A proper scientific survey studying these heart rate monitors would include many runners, strapped to medical-grade equipment and running - not walking or jogging - on treadmills. Our test doesn't provide this but it does at least replicate the experience of real runners. If you buy one of these devices and put it on for a run, how reliable can you expect the data to be?

Adidas miCoach Smart Run

First up was the Adidas miCoach Smart Run, a chunky device with a broad strap that, in white at least, is fairly ugly and bulky. It has a clear display, though the the user interface could be simpler.

Here's why it matters. The Smart Run, and Adidas' latest wearable the Fit Smart both use Mio's continuous optical heart rate monitoring sensor which Mio CEO Liz Dickinson says is more accurate than the tech in rival trackers such as Fitbit devices. It's also the tech Garmin has chosen for its first ever running watch with wrist-based heart rate monitoring tech, the Forerunner 225. High praise indeed.

For your author, averaging 150 bpm, the Smart Run did a good job. It was accurate 90% of the time and was never out by more than five beats per minute. That's a level of accuracy which could definitely replace your chest strap.

For Paul, who averages 114 bpm on his runs, the Smart Run was slightly less reliable. It was in the correct zone 86% of the time and very occasionally - about 1%t of the time - it was out by two HR zones. That's probably on the cusp of viability as a running device. A casual or mid-level runner might accept Mio's 86-90% reliability as a trade-off for ditching the chest strap. A more serious runner, or someone who demands maximum accuracy, might not.

Basis Peak

Basis Peak

The next device was the Basis Peak, which will track runs as well as monitoring all-day activity and sleep. While it's true that looks are subjective, we have to say this watch is no looker, either. It feels a little cheap. Also, perhaps because of its role as an all-day activity tracker, the Peak doesn't offer the kind of detailed information a runner wants.

Basis says it combines an optical sensor with special algorithms to continuously measure heart rate 24/7. It has done internal testing and is in the process of getting third party validation.

Is the Peak's HRM accurate? Not brilliantly. Your correspondent's readings were in the correct heart rate zone just 70% of the time and for a small portion of the run - two per cent - they were two heart rate zones out. The readings varied more, too, and were often 10 beats per minute out.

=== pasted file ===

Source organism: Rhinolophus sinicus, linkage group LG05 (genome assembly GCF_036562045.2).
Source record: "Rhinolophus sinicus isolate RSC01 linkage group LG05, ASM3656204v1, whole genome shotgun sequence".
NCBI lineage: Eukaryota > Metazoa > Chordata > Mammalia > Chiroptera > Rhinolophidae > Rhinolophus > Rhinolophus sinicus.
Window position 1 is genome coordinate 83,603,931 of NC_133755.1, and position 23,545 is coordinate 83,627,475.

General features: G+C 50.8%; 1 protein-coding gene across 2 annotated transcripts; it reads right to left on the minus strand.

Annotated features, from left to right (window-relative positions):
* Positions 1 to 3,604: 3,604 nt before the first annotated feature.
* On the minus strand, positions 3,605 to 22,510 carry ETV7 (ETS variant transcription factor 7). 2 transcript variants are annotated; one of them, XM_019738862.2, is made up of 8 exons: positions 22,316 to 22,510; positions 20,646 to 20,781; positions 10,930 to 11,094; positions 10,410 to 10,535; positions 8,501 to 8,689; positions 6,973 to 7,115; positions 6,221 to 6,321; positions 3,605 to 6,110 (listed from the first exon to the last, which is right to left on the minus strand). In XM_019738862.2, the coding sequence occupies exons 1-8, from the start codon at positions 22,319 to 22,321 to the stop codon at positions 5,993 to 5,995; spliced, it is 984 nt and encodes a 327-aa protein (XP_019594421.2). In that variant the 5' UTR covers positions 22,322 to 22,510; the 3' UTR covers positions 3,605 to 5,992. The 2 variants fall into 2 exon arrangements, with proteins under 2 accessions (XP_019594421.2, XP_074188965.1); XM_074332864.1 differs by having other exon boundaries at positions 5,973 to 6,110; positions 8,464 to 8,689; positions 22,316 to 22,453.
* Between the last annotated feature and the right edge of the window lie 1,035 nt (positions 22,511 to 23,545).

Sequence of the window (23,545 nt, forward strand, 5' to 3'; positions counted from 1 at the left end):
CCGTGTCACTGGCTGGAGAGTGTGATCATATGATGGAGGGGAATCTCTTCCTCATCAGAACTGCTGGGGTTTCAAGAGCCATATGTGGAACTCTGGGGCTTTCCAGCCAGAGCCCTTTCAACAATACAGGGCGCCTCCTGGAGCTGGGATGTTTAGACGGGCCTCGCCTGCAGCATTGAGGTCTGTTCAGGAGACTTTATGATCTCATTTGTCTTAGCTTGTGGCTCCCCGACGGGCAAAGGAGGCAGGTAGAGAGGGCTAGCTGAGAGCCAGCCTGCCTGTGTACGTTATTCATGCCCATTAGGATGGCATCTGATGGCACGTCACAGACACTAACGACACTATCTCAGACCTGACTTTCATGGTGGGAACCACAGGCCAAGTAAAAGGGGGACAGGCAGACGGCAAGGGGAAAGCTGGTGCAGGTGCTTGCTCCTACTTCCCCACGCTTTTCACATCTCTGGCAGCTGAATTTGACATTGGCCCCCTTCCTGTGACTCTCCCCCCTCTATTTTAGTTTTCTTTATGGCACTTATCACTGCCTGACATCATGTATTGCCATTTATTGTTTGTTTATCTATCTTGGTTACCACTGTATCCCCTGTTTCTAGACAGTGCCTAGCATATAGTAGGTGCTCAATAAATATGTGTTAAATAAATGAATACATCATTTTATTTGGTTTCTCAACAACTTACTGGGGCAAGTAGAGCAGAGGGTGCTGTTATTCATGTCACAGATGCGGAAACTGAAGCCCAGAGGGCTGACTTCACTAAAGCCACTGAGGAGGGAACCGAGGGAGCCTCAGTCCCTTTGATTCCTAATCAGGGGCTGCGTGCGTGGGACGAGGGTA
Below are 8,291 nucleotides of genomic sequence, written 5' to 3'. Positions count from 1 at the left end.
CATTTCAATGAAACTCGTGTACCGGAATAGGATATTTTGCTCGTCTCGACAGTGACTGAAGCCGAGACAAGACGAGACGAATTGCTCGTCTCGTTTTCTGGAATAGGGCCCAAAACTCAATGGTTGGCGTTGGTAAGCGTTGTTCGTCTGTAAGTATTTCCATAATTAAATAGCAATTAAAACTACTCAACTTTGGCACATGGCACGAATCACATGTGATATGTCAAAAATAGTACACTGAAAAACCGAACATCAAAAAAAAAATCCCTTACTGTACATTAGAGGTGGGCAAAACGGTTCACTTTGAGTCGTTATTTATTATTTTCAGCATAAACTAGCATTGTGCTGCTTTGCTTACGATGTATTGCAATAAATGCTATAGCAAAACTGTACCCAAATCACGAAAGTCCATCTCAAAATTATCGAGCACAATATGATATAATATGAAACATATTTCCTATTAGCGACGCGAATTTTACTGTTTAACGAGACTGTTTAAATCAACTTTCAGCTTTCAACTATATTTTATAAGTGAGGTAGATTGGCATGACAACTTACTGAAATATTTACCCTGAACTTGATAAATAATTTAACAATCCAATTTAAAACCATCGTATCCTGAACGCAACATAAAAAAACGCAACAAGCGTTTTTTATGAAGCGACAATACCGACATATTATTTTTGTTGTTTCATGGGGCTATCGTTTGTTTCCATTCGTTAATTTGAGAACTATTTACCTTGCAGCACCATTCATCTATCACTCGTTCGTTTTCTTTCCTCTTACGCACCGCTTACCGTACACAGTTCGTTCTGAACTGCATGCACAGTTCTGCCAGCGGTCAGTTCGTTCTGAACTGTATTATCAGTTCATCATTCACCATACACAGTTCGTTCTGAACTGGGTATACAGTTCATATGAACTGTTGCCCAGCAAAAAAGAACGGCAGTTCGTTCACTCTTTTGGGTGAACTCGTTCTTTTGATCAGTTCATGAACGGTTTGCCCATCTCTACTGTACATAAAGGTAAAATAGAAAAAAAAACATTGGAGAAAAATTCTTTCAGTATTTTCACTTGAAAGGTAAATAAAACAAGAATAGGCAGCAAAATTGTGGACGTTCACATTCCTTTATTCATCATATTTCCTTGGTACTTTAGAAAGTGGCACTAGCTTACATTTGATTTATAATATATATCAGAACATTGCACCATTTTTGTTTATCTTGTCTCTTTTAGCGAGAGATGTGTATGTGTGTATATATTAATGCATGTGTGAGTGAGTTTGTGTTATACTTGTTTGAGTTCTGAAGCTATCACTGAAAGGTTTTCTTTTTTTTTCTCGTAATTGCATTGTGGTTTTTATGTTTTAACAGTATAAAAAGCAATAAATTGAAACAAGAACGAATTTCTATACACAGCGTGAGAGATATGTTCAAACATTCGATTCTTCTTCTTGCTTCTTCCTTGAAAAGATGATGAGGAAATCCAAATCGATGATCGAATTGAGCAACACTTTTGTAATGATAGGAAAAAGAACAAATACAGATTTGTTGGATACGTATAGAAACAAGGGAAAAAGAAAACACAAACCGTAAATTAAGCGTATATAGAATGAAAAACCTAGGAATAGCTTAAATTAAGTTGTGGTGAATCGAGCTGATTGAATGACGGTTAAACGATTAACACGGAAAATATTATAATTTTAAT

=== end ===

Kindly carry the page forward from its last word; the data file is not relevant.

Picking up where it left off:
The Basis worked a little better for Paul. It took some time to pick up his run and was under-reading by about 18 beats at first; you don't start a run on the Basis, it notices the activity by itself. Once it did pick up the run, however, it stayed within five beats and was in the right zone 75% of the time. Even so, neither one of us would be happy to replace chest strap data with that.

Fitbit Surge

Finally, we turned to the Fitbit Surge.

This was the best looking of the three devices, though its small screen doesn't fit much information - not ideal when you are on the move. It was simple to set up but, once again, accuracy was suspect.

As for the heart rate tracking, the Surge uses Fitbit's PurePulse tech which can also be found in Wareable's current best overall fitness tracker the Fitbit Charge HR. The Charge HR was our first choice for this in-depth test but as we weren't able to export the full data (just daily totals), we took the Surge out running instead.

So how did it do? The Surge seemed to take about five minutes to properly pick up the heart rate for your correspondent. Once it did, it was in the right heart rate zone 77% of the time.

Paul's test with the Fitbit saw it perform marginally better. It took eight minutes to settle down and start reading accurately but once it did, it was in the right heart rate zone 82% of the time.

Back to the chest strap?

As we've said, this experiment was not a scientific test but if it was, it would be one of those that concludes more research is needed. These three devices do not appear to match the accuracy of a chest strap, with the best performance we saw being Mio's HRM tech at 10% out.

Why aren't these devices as accurate as a chest strap? One clue is that they seem to be more accurate when not running and, in the studies we've seen, they are more accurate for slower runners.

One educated guess is that the movement of the arm is to blame. Generally the faster you run, the faster your arms move and this may either cause the device to shift on the wrist, hampering accuracy, or perhaps stop the sensor from getting a clear view of blood flow.